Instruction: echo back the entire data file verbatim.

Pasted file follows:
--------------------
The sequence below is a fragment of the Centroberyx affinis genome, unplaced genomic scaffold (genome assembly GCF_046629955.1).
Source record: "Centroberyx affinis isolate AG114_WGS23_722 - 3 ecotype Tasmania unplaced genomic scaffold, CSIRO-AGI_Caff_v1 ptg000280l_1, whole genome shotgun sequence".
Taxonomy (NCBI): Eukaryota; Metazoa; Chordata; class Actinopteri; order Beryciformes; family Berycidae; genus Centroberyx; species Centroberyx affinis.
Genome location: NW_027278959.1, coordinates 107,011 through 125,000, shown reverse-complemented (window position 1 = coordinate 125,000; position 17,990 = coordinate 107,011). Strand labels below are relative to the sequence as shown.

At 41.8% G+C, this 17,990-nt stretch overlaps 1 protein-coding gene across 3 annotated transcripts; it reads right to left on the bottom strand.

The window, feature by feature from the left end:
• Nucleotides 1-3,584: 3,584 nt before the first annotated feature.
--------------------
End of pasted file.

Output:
The sequence below is a fragment of the Centroberyx affinis genome, unplaced genomic scaffold (genome assembly GCF_046629955.1).
Source record: "Centroberyx affinis isolate AG114_WGS23_722 - 3 ecotype Tasmania unplaced genomic scaffold, CSIRO-AGI_Caff_v1 ptg000280l_1, whole genome shotgun sequence".
Taxonomy (NCBI): Eukaryota; Metazoa; Chordata; class Actinopteri; order Beryciformes; family Berycidae; genus Centroberyx; species Centroberyx affinis.
Genome location: NW_027278959.1, coordinates 107,011 through 125,000, shown reverse-complemented (window position 1 = coordinate 125,000; position 17,990 = coordinate 107,011). Strand labels below are relative to the sequence as shown.

At 41.8% G+C, this 17,990-nt stretch overlaps 1 protein-coding gene across 3 annotated transcripts; it reads right to left on the bottom strand.

The window, feature by feature from the left end:
• Nucleotides 1-3,584: 3,584 nt before the first annotated feature.